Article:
Kirtland's Warbler: One of America's Rarest Birds

June 22, 2018  •  5 Comments

People from several countries travel to northern Michigan in the spring to see the Kirtland’s Warbler.  The bird is currently on the endangered list and on the life list of many birders and wildlife photographers.  Read on to hear more about this birds amazing fight for survival, its resurgence, and my experience of photographing the species for the first time.

At 5 o’clock in the morning my cell phone began playing its soft alarm music indicating it was time for Elena and I to see one of America’s rarest birds, the Kirtland’s Warbler.

I opened the drapes in the Grayling Michigan Days Inn to find a cloudless northern Michigan sky.  Normally, I would be thrilled for cloudless skies but today I was hoping for a cloud base to filter the sunshine on my quest to photograph the endangered Kirtland’s Warbler.

Hartwick PinesHartwick PinesGrayling, MI After a quick continental breakfast at the hotel, we found our way to Hartwick Pines State Park where, in conjunction with the Michigan Department of Natural Resources and the U.S. Fish and Wildlife Service, Michigan Audubon conducts Kirtland's Warbler guided tours each June to view the warbler in its breeding habitat.

From the Hartwick Pines Visitors Center, tour participants caravanned about a half hour to a Jack Pine plantation that the warblers selected to breed this year.  The path through the plantation is a two way path that looks like an unnamed country road. Jack Pine PlantationJack Pine PlantationNear Grayling, MI

 

At the time of this writing the Kirtland’s Warbler is listed on the State and Federal Endangered Species lists.  Because the Kirtland’s Warbler nests on the ground, we were warned to stay on the path.  Stepping on a nest results in a $10,000 fine.  Now that would be an expensive photograph!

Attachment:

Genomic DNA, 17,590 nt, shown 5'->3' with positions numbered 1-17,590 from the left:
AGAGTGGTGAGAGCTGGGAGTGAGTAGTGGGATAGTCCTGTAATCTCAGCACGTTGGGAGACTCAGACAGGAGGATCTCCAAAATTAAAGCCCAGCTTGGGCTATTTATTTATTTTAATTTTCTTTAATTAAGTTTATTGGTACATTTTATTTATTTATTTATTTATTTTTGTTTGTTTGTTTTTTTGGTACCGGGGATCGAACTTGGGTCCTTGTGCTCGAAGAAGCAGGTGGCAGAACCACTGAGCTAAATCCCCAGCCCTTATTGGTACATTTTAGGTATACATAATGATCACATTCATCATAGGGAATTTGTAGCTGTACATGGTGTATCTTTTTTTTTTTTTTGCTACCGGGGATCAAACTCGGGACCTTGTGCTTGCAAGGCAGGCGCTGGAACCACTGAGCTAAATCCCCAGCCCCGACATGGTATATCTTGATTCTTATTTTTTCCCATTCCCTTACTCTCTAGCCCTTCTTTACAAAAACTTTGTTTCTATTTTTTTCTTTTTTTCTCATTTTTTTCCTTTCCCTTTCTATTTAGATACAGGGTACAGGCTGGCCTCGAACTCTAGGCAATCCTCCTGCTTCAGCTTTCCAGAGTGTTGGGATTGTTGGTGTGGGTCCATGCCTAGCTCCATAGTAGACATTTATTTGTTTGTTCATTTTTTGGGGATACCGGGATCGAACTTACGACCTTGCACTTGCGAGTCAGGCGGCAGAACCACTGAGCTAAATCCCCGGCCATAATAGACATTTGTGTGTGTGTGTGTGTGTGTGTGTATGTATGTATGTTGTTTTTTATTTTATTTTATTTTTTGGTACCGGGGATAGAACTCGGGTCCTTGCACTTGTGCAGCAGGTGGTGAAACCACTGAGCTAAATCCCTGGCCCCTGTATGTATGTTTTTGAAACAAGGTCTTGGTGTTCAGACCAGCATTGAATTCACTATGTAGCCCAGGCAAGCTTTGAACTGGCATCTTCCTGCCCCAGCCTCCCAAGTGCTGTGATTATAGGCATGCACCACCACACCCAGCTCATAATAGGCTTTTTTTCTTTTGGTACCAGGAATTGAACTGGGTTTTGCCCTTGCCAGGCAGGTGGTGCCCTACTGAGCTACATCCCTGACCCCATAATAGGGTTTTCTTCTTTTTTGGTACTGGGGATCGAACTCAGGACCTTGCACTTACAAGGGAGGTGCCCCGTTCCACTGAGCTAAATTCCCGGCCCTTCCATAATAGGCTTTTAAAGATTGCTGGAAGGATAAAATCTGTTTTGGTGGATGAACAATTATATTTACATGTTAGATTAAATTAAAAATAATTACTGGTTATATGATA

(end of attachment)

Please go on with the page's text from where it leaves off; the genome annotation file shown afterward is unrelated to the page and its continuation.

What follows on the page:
Other instructions included no use of bird calls or pishing.  Pishing is a small, repetitive noise used in the field to attract small birds. 

Within minutes of entering the path, we heard a Kirtland’s Warbler singing.  I was carrying my Canon 1DX MK II full frame camera body, Canon 600mm MK II, and Canon 1.4 X Extender III on a RRS monopod.  Within 30 minutes, as a bird flit between trees and the ground alongside of the path,  I realized distance shots would be unnecessary and I didn't need the 1.4 X Extender.

Kirtland's WarblerKirtland's WarblerMale - Grayling, MI

 

We spent the morning with tour guide, Craig Kasmer, the Park Interpreter at Hartwick Pines State Park.  Craig is the man on the left way in the back in the next photo.  He began the program at 7 AM with a brief lecture and video explaining pretty much everything I’m talking about in this blog.  About 7:30 we departed Hartwick Pines State Park and arrived at the Jack Pine plantation about 8:00.  People were free to leave whenever they wanted so after about an hour, some of the 17 tour members left. 

Jack Pine PlantationJack Pine PlantationNear Grayling, MI

 

Kirtland’s Warbler sing for a couple reasons.  One is to find a mate and another is to protect their territory.  Interestingly, as we left a singing male, we had to walk about 100 yards before encountering another.  I don't know this to be fact but it seemed like their own comfortable breeding territory may have spanned about 100 yards.

Kirtland's WarblerKirtland's WarblerMale - Grayling, MI

 

I was happy to hear nestlings have hatched so both parents would be out searching for food and males would be protecting their family.  We found this female going to her nest with food for the nestlings.

Kirtland's WarblerKirtland's WarblerFemale - Grayling, MI

 

Everyone kept their distance and watched the birds search for food and once in a while they would stop to preen.